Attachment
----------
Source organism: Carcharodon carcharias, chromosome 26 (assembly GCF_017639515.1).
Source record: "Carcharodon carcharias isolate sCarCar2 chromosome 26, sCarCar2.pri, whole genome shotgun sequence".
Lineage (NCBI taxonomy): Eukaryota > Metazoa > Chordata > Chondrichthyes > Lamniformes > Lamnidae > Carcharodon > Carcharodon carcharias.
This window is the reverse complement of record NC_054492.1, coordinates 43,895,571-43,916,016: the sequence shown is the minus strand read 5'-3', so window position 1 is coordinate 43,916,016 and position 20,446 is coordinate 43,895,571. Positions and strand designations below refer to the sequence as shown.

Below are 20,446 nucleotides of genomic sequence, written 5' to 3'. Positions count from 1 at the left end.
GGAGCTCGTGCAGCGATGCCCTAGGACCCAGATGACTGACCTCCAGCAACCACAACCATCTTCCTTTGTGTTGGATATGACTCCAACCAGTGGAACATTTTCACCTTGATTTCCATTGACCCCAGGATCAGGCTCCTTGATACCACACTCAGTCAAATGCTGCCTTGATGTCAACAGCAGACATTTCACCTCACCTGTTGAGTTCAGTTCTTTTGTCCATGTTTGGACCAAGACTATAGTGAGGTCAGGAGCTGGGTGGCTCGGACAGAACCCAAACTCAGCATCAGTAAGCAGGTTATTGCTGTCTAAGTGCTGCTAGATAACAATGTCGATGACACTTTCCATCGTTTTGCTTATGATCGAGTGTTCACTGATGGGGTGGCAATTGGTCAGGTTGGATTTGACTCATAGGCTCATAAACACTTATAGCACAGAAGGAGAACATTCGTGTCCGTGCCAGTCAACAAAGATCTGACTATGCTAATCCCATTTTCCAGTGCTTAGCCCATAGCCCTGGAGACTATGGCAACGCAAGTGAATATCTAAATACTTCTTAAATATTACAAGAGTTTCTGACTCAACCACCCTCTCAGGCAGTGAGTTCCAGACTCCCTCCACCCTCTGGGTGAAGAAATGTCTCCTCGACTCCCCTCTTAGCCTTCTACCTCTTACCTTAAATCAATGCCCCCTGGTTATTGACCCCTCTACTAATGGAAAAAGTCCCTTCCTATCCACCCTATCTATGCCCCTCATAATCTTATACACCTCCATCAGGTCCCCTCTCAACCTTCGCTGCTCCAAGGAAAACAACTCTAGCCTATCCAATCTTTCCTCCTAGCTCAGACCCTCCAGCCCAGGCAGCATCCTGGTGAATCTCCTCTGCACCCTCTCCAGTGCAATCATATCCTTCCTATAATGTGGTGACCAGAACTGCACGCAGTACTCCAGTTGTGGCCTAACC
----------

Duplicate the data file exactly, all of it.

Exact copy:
Source organism: Carcharodon carcharias, chromosome 26 (assembly GCF_017639515.1).
Source record: "Carcharodon carcharias isolate sCarCar2 chromosome 26, sCarCar2.pri, whole genome shotgun sequence".
Lineage (NCBI taxonomy): Eukaryota > Metazoa > Chordata > Chondrichthyes > Lamniformes > Lamnidae > Carcharodon > Carcharodon carcharias.
This window is the reverse complement of record NC_054492.1, coordinates 43,895,571-43,916,016: the sequence shown is the minus strand read 5'-3', so window position 1 is coordinate 43,916,016 and position 20,446 is coordinate 43,895,571. Positions and strand designations below refer to the sequence as shown.

Below are 20,446 nucleotides of genomic sequence, written 5' to 3'. Positions count from 1 at the left end.
GGAGCTCGTGCAGCGATGCCCTAGGACCCAGATGACTGACCTCCAGCAACCACAACCATCTTCCTTTGTGTTGGATATGACTCCAACCAGTGGAACATTTTCACCTTGATTTCCATTGACCCCAGGATCAGGCTCCTTGATACCACACTCAGTCAAATGCTGCCTTGATGTCAACAGCAGACATTTCACCTCACCTGTTGAGTTCAGTTCTTTTGTCCATGTTTGGACCAAGACTATAGTGAGGTCAGGAGCTGGGTGGCTCGGACAGAACCCAAACTCAGCATCAGTAAGCAGGTTATTGCTGTCTAAGTGCTGCTAGATAACAATGTCGATGACACTTTCCATCGTTTTGCTTATGATCGAGTGTTCACTGATGGGGTGGCAATTGGTCAGGTTGGATTTGACTCATAGGCTCATAAACACTTATAGCACAGAAGGAGAACATTCGTGTCCGTGCCAGTCAACAAAGATCTGACTATGCTAATCCCATTTTCCAGTGCTTAGCCCATAGCCCTGGAGACTATGGCAACGCAAGTGAATATCTAAATACTTCTTAAATATTACAAGAGTTTCTGACTCAACCACCCTCTCAGGCAGTGAGTTCCAGACTCCCTCCACCCTCTGGGTGAAGAAATGTCTCCTCGACTCCCCTCTTAGCCTTCTACCTCTTACCTTAAATCAATGCCCCCTGGTTATTGACCCCTCTACTAATGGAAAAAGTCCCTTCCTATCCACCCTATCTATGCCCCTCATAATCTTATACACCTCCATCAGGTCCCCTCTCAACCTTCGCTGCTCCAAGGAAAACAACTCTAGCCTATCCAATCTTTCCTCCTAGCTCAGACCCTCCAGCCCAGGCAGCATCCTGGTGAATCTCCTCTGCACCCTCTCCAGTGCAATCATATCCTTCCTATAATGTGGTGACCAGAACTGCACGCAGTACTCCAGTTGTGGCCTAACC